In 1925 a society called “Down with Shame” was organised and legally registered. The members of the society undertook not to wear any clothes, and by way of propaganda some of them were sent on tour. One of the groups was proceeding via Moscow, Kharkov, Rostov, Mineral Waters. I saw them with my own eyes, when they were in Rostov-on-Don. I was passing near the Pokrovsky Market at the corner of Friedrich Engels Street and Bogatianovsky Street when I saw a man and a woman absolutely naked standing near a stationary tram. Even the savages of the Polynesian Archipelago wear some kind of cache sex, but this couple only wore a kind of sash, and that across their shoulders! It was a red ribbon with the slogan: “Down with the bourgeois superstition – shame.” In justice to the woman I must add that she also carried a kind of handbag in her hand! While I was looking at them, overcome by astonishment, a crowd assembled, and also a few militiamen to protect the naked couple.The crowd, among which were many people from the market, market girls, etc., were pelting them with tomatoes, eggs, and stones. But when the tram got moving the naked couple triumphantly entered it. In a second the disgusted passengers began to pour out. Once more the tram got under way in a hail of apples, stones, eggs, and similar missiles, empty now except for the naked man and woman and the unfortunate victim of duty, the conductor. About an hour later, when passing the General Post Office, I saw a huge crowd demanding the extradition of the representatives of the “Down with Shame” society. It appears that, fleeing from the wrath of the crowd, they took refuge in the post office. The Communist “cell” of the post office gave them some clothes and let them out by a back door. Such was the effect they produced in the city of Rostov. They produced a much greater disturbance and scandal in other cities. The Soviet powers, seeing that this kind of propaganda was not only abortive but threatened the “people without shame” with lynching, quietly liquidated the society after about a month, and abandoned the attempt.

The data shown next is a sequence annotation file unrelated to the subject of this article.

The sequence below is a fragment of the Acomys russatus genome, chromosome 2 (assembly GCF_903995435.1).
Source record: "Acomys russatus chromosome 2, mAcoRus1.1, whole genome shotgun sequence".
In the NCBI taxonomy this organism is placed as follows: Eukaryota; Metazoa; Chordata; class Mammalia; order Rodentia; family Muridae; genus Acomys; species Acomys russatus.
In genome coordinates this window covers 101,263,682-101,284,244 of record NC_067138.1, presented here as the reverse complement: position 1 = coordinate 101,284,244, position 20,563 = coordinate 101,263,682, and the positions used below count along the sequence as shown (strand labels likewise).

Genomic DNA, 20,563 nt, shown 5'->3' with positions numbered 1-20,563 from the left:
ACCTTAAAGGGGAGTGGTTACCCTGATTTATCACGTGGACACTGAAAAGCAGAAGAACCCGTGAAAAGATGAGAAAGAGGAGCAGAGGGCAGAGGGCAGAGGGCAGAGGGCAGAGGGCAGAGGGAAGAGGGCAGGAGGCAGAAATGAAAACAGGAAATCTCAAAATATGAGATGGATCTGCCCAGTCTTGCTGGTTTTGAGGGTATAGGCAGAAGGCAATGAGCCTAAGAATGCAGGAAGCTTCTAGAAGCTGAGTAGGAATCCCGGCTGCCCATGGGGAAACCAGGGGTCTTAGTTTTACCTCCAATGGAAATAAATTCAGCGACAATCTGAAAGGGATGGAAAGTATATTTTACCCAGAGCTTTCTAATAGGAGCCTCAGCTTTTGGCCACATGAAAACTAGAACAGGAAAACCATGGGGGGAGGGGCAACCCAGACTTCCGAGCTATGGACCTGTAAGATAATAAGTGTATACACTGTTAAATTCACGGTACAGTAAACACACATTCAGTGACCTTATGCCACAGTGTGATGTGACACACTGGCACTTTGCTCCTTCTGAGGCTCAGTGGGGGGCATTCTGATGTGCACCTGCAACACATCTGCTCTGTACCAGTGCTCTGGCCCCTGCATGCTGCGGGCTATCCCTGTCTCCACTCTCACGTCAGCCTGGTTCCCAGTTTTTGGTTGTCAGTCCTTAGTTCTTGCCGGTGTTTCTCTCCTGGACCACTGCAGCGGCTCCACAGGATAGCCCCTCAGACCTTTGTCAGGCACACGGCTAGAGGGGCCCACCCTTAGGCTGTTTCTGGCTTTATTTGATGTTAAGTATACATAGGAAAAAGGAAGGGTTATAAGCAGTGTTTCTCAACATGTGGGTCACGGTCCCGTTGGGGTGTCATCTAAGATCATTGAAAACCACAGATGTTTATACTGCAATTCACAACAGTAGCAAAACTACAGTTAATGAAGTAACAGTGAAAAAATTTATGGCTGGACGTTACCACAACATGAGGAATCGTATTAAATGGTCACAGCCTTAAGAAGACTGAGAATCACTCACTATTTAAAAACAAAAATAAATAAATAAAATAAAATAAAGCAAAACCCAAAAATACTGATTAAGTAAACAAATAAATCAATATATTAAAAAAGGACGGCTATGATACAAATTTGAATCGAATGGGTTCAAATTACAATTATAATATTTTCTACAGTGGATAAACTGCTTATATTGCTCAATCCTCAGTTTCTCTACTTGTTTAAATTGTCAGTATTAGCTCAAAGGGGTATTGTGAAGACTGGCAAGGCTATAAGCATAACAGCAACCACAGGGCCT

SourceMoscow unmasked: a record of nine years’ work and observation in soviet Russia by Joseph Douillet. Translated from the Russian by A. W. King. Published 1930 by The Pilot press in London.

Comment: Joseph Douillet (1878-1954) was a Belgian diplomat to the USSR known as the author of Moscou sans Voiles: Neuf ans de travail au pays des Soviets (Moscow Unmasked: A Record of Nine Years Work in Soviet Russia) published in 1928. He lived in Russia from 1891 to 1926. He served as the Belgian consul in Rostov-on-Don. It has been said that he “had spent so long in the country that he was almost more Russian than Belgian.” In 1925 he was arrested in the USSR and was imprisoned for nine months before being expelled from the country. (Joseph Douillet – Wikipedia, the free encyclopedia)

Joseph Douillet could hardly be suspected of any sympathy for communist Russia. I’ve heard from an eyewitness that the reaction of the public wasn’t so extreme. Town folks were rather surprised than angry, at least in Ukraine. What is without any doubt is that the normal development of naturist movement was voluntarily interrupted by the communist authorities.

Boris Kustodiev's painting "Bathing" (1921) - Wikimedia Commons

Boris Kustodiev's painting "Bathing" (1921) - Wikimedia Commons

Nowadays it begins to recover, even in Siberia.

Unofficial nude beach at the Novosibirsk Reservoir, near Akademgorodok by Obakeneko - Wikimedia Commons

Unofficial nude beach at the Novosibirsk Reservoir, near Akademgorodok by Obakeneko - Wikimedia Commons

ImagesBoris Kustodiev’s painting “Bathing” (1921) – Wikimedia Commons
Unofficial nude beach at the Novosibirsk Reservoir, near Akademgorodok by Obakeneko – Wikimedia Commons
(This file is licensed under the Creative Commons Attribution 3.0 Unported license)